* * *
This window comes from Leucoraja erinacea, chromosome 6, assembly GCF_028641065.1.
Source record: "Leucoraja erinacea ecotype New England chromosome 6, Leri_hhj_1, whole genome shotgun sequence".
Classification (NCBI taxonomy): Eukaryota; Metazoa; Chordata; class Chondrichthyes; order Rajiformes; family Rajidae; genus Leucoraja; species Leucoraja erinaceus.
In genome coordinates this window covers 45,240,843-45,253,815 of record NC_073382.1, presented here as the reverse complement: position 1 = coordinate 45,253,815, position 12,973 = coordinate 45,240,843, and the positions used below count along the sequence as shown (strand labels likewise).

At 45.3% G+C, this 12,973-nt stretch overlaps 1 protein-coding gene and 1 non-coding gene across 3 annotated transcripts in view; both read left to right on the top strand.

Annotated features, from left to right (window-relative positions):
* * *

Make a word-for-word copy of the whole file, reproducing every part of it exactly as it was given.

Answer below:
This window comes from Leucoraja erinacea, chromosome 6, assembly GCF_028641065.1.
Source record: "Leucoraja erinacea ecotype New England chromosome 6, Leri_hhj_1, whole genome shotgun sequence".
Classification (NCBI taxonomy): Eukaryota; Metazoa; Chordata; class Chondrichthyes; order Rajiformes; family Rajidae; genus Leucoraja; species Leucoraja erinaceus.
In genome coordinates this window covers 45,240,843-45,253,815 of record NC_073382.1, presented here as the reverse complement: position 1 = coordinate 45,253,815, position 12,973 = coordinate 45,240,843, and the positions used below count along the sequence as shown (strand labels likewise).

At 45.3% G+C, this 12,973-nt stretch overlaps 1 protein-coding gene and 1 non-coding gene across 3 annotated transcripts in view; both read left to right on the top strand.

Annotated features, from left to right (window-relative positions):